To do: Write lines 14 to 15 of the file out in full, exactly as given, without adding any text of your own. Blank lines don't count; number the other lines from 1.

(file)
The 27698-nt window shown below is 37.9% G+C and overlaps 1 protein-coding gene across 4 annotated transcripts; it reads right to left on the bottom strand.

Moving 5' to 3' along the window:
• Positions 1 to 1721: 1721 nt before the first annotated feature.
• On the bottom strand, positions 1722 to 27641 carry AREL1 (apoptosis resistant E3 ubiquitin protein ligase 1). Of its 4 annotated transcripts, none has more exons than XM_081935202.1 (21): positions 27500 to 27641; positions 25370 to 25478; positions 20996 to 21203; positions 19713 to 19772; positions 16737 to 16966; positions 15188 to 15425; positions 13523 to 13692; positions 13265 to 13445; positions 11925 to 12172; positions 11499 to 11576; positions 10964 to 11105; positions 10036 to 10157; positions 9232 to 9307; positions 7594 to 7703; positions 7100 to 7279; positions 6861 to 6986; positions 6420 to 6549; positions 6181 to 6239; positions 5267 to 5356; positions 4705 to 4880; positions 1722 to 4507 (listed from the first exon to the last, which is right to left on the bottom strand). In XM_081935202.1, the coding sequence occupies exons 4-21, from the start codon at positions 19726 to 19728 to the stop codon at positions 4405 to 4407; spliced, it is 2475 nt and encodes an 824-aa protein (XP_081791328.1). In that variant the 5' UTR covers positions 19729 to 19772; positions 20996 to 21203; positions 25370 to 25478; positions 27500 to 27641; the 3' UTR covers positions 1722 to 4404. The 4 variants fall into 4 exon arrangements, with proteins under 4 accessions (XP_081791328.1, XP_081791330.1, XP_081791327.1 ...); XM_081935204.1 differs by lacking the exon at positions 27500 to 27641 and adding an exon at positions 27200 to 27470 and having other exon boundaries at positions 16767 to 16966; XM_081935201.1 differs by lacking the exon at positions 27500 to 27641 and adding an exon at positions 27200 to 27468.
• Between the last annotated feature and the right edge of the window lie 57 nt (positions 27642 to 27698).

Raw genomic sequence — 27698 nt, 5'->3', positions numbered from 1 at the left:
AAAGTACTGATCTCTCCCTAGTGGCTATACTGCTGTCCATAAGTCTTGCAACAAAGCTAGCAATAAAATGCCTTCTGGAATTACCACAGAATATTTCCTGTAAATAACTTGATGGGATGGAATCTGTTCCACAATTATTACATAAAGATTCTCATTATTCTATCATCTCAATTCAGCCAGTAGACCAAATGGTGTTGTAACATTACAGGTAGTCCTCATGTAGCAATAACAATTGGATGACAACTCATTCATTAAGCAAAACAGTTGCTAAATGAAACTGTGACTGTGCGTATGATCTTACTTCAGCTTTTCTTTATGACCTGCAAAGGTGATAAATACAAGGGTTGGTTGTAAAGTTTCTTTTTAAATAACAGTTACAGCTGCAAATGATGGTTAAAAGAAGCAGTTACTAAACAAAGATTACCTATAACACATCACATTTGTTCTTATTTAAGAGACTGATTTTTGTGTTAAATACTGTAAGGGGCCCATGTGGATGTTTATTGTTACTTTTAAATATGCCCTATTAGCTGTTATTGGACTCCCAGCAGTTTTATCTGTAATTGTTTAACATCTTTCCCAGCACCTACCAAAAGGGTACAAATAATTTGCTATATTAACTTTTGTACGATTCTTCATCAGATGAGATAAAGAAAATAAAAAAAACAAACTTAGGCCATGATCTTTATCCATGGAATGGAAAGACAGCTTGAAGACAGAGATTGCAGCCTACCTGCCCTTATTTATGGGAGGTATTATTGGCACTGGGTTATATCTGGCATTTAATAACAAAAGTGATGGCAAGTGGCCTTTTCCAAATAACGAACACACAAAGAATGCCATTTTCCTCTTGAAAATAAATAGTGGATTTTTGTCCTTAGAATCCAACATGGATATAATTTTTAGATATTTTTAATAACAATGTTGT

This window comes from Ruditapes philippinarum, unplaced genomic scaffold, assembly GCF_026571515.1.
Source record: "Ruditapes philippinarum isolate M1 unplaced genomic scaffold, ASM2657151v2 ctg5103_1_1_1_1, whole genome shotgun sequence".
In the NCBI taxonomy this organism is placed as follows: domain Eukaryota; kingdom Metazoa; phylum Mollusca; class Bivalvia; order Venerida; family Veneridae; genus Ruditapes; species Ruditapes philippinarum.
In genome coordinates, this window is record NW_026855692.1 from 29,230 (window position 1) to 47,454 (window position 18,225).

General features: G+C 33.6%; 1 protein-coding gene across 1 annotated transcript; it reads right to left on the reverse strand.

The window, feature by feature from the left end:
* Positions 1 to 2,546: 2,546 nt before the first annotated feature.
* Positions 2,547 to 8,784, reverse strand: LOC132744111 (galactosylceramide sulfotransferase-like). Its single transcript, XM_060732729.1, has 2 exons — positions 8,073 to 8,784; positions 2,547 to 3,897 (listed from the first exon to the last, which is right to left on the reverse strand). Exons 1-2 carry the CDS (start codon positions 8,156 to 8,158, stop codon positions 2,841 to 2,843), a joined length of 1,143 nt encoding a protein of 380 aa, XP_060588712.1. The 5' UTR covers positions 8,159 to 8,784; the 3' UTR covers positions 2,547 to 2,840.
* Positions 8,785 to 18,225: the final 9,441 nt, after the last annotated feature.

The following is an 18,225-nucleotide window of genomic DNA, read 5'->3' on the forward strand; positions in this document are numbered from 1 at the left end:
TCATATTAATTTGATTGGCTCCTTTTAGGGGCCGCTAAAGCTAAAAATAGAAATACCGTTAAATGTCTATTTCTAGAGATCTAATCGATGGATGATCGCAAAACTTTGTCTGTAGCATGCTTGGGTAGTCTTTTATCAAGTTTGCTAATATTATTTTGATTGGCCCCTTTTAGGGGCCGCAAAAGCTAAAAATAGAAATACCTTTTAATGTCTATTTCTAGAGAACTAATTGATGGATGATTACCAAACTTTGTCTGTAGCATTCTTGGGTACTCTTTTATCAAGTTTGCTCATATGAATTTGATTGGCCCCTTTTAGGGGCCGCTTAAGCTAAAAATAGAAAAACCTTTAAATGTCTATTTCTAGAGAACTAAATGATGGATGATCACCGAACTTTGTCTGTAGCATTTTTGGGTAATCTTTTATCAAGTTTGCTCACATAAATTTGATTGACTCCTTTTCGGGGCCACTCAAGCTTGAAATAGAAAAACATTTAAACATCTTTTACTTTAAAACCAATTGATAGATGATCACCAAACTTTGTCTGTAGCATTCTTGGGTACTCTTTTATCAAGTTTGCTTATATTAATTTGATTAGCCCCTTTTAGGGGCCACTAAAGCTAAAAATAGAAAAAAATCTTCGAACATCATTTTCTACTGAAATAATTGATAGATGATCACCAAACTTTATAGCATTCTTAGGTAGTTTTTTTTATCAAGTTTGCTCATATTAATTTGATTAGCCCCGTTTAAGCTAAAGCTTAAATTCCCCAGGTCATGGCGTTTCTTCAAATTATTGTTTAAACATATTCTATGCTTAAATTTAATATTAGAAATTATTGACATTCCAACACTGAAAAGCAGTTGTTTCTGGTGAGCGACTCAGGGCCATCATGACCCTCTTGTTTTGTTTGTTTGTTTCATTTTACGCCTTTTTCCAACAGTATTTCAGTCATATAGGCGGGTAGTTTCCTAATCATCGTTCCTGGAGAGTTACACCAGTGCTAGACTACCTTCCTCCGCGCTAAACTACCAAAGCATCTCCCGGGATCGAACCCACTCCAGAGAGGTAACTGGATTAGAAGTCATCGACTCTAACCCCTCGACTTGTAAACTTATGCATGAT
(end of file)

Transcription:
* Positions 1 to 2,546: 2,546 nt before the first annotated feature.
* Positions 2,547 to 8,784, reverse strand: LOC132744111 (galactosylceramide sulfotransferase-like). Its single transcript, XM_060732729.1, has 2 exons — positions 8,073 to 8,784; positions 2,547 to 3,897 (listed from the first exon to the last, which is right to left on the reverse strand). Exons 1-2 carry the CDS (start codon positions 8,156 to 8,158, stop codon positions 2,841 to 2,843), a joined length of 1,143 nt encoding a protein of 380 aa, XP_060588712.1. The 5' UTR covers positions 8,159 to 8,784; the 3' UTR covers positions 2,547 to 2,840.